This month, the P&N Book Club delves into the science behind an infant’s first few months of life. In The Fourth Trimester: Understanding, Protecting, and Nurturing an Infant Through the First Three Months, long-time medical journalist Susan Brink details the importance of the fourth trimester as the final phase of development, providing insight in how being born must feel to a baby and sharing new research on the this crucial time period’s impact on health later in life.
P&N: You mention that your inspiration for the book came from witnessing the reactions of friends and family members when they first became parents, and remembering your own experience. If you could go back to the moment you became a mother, what advice would you give yourself?
SB: That question takes me way back, some 43 years. Not only did my book not exist as a resource to help prepare new parents, but also the science behind my book had not yet been developed. The advice of parents, in-laws, friends and relatives was all over the map, in keeping with the times, and much of it was based on the belief that you could “spoil” a baby by doing what the infant wanted. That was bad advice.
So I think the number one piece of advice I’d give myself, if I could run life’s reel backwards to that moment in time, would be: Don’t worry. You cannot spoil a newborn. Do what the baby wants you to do when she wants you to do it. The number one job during the first three months of my baby girl’s life, I’d counsel myself, is to be a loving, careful observer of all the cues and signals she is sending that tell me what she wants and needs. I’d say to myself that biology has designed my baby to communicate her needs. In my chapters on the senses—vision, hearing and touch—I describe those communication methods. And then I’d tell myself to look for those cues, and respond as lovingly and immediately as possible. Don’t worry about spoiling her. Feed her, let her sleep and be awake, on her unique schedule. Comfort her when she cries, even during those frustrating times when you cannot figure out why she’s crying.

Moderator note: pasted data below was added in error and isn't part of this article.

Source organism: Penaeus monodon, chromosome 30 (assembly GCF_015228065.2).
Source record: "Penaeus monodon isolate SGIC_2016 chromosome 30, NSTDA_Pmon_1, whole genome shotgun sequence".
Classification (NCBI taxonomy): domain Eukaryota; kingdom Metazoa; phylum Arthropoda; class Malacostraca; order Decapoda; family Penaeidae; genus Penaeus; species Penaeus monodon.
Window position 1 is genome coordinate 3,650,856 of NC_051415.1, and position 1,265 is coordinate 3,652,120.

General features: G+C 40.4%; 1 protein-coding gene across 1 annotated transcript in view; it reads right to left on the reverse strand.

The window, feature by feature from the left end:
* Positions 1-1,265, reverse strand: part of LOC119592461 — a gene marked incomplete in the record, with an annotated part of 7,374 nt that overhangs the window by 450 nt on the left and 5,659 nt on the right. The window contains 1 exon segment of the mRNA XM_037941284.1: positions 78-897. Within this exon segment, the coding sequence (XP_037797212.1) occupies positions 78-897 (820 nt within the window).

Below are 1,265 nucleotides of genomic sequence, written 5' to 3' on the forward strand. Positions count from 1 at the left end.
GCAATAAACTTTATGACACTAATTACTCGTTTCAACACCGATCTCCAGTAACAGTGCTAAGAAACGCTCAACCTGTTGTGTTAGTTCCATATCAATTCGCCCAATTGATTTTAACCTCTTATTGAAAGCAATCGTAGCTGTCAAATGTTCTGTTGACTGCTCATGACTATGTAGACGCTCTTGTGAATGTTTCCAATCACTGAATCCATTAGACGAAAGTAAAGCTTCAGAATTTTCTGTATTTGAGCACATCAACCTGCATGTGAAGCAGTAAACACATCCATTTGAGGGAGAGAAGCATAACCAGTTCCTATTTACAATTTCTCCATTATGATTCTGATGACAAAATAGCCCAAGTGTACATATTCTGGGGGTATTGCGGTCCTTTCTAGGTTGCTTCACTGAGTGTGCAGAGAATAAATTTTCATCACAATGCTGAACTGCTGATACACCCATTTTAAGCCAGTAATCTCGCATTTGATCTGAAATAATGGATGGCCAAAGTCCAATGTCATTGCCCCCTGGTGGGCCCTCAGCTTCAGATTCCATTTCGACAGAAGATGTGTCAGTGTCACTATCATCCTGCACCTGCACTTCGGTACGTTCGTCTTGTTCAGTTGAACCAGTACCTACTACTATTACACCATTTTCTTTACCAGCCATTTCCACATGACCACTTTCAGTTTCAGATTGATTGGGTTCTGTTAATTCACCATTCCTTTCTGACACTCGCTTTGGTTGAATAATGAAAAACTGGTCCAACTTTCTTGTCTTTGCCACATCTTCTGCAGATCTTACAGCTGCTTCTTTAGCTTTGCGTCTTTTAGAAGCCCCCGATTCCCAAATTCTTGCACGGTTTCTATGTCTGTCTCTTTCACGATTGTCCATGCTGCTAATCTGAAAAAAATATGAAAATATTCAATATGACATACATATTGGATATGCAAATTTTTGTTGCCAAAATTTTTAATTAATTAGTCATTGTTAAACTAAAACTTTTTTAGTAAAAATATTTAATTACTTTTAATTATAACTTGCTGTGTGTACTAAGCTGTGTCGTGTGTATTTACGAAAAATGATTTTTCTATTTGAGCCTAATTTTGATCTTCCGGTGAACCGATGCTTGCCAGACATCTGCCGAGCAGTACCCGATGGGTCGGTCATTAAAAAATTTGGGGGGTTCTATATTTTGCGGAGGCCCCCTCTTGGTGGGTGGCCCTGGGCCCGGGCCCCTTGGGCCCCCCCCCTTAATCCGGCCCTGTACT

An infant, during the fourth trimester, is not neurologically or emotionally prepared to “cry it out,” so stick with her through her distressing times. You won’t be spoiling her. Indeed, you’ll be giving her the important message that you’re there for her, even when you don’t completely understand her distress. Pay very close attention all the time. And because this is such a demanding time for a new mother, ask for help from your spouse, partner, family members and friends and don’t hesitate to accept any and all help that is offered.
P&N: How is this fourth trimester different for premature babies? Do they experience it, as well as regular development, simultaneously?
SB: My book is primarily written with healthy, full-term infants in mind. Premature babies need the care and guidance provided by pediatricians based on the unique health needs of preemies. By definition, a premature infant can be born as few as three weeks too early (or 37 weeks gestation) or as extremely premature as 15 weeks too early (or 25 weeks gestation.) New technology, such as MRI scanning, has shown that brain development of premature infants is quite different from that of full-term babies, with many parts of the brain smaller and less developed. And, of course, the amounts of prematurity, as well as the reason for the premature birth are factors in how well the infant will do in the long term.
But though The Fourth Trimester is about early development of full-term infants, science has learned a lot from the needs of premature babies. For example, we know that colostrum, the first breast secretion before a mother’s milk comes in, provides a measure of protection against infection for all infants—but the antibody called secretory immunoglobulin found in colostrum is particularly helpful to premature infants in fighting off infection.
And most of what we know about pain in full-term infants came from research on premature infants in neonatal intensive care units. Preemies often need a lot of medical procedures involving needles and IV tubes. Researchers found that even very premature babies feel pain, and that that pain can be safely controlled. Medical science went on to prove that if we can control pain even in premature babies with numerous health problems, we can and must also control pain in healthy, full-term infants.